• Leafy greens, specifically spinach, kale and collard greens
  • Ginger
  • Walnuts
  • Berries

Get your fruits and veggies in one smoothie

Try our green machine smoothie with superfoods kale and avocado to help you get your daily nutrition. Not only is this smoothie delicious, but it has inflammation-fighting health benefits. Try it today!

Smoothies are a great way for adults, and kids, to get their daily recommended servings of fruits and vegetables. If you have a picky eater, no matter their age, smoothies are a great way to “hide” the greens that might not be their favorite.

Looking for something more specific? Try these smoothie and drink recipes out.

Low-sugar kombucha

You’ve likely seen this drink popping up at your local grocery store more and more over the years. Kombucha is a lightly carbonated, fermented tea External Site. It’s created from yeast and bacteria (also called SCOBY) that, once added to the tea, creates a chemical reaction resulting in acetic acid bacteria and lactic acid bacteria. Studies have shown that kombucha, and other fermented foods External Site, can help the immune system.

To enjoy this drink safely, be sure to buy it from the grocery store where the product has most likely followed the standards set forth by U.S. Kombucha Brewers International. Some kombuchas can be high in sugar, so it’s best to check the nutritional facts to ensure it is low sugar. In addition, those who are pregnant or breastfeeding should consult with their health care provider before consuming, as some kombuchas can have trace amounts of alcohol in them.

Golden milk latte

Often touted as a superfood, turmeric is the main ingredient found in a golden milk latte. Turmeric is a bright yellow spice that contains an antioxidant called curcumin. This special spice dates back as early as 2500 BCE when it was found near present day New Delhi, India.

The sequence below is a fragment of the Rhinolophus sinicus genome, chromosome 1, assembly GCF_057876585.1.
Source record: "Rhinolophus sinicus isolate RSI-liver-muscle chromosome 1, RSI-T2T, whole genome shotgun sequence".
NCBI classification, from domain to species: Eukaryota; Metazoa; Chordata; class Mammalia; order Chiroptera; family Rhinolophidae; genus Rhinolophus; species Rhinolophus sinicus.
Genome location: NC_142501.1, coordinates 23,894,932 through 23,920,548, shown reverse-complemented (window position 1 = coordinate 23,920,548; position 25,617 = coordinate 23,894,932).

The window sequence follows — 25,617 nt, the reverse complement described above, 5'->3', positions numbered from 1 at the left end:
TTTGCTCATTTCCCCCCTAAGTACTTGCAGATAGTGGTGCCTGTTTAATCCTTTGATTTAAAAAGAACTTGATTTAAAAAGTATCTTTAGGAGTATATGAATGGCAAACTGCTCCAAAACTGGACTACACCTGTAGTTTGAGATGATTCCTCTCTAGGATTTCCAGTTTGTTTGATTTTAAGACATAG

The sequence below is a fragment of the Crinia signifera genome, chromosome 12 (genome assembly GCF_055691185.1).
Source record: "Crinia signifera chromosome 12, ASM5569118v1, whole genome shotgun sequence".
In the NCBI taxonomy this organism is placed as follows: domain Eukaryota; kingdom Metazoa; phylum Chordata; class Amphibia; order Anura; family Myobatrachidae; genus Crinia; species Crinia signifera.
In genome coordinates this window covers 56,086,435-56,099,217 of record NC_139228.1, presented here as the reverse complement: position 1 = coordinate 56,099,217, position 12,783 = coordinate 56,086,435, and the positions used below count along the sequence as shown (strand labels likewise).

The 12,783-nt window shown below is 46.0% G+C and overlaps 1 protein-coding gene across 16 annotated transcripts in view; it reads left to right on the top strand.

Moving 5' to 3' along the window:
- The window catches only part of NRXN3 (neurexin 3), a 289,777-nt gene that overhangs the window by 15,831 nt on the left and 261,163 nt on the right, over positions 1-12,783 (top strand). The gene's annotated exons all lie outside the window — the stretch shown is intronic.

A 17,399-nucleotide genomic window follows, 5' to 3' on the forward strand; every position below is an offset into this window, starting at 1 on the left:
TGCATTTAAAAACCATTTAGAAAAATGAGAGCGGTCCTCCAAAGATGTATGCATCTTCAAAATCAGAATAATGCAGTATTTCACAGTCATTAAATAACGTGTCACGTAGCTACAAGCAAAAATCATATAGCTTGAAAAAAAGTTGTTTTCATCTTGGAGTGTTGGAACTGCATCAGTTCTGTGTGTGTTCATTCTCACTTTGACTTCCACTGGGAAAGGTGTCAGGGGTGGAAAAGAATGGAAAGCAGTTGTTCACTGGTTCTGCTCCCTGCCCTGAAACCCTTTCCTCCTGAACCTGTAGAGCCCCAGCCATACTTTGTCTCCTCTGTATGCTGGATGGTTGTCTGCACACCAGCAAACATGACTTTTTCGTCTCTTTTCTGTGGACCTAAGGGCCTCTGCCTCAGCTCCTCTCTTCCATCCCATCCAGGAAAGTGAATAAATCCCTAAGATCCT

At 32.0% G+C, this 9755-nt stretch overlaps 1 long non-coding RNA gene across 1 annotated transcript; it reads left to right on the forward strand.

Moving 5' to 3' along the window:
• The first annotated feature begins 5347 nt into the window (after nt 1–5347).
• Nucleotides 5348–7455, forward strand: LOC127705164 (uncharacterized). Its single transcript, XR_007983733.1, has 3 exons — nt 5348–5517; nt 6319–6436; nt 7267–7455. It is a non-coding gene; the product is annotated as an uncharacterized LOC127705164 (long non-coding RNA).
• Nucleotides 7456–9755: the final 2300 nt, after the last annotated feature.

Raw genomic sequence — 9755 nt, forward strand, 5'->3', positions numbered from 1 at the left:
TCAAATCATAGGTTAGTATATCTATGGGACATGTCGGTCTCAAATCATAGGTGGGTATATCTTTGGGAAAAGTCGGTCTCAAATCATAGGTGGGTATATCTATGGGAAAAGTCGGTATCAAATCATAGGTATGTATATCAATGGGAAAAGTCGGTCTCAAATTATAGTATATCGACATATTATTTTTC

There’s research that shows curcumin may be a safe and effective way to reduce inflammation External Site and may even prevent or slow the spread of cancer External Site. Turmeric can be used in a wide variety of dishes and can also be used in the warm, nutritional beverage. Here's a recipe to make golden milk External Site.


Staying hydrated is crucial for your overall health — especially for fighting inflammation. When your body is dehydrated, it can’t function properly and must work extra hard to do its basic job. Those who have arthritis can help keep joints well-lubricated by drinking their recommended eight 8-ounce glasses of water each day. This helps the body flush out toxins and feel its best.

Concerned about inflammation and your diet? Your doctor can help.

If you’re concerned about chronic inflammation or about your diet, talk to your personal doctor, also known as your primary care provider. Don’t have a primary care provider? Log in to or register for myWellmark® to find a doctor nearby who can get to know you Secure and your health history. Building this type of relationship can lead to greater satisfaction in care and better health outcomes.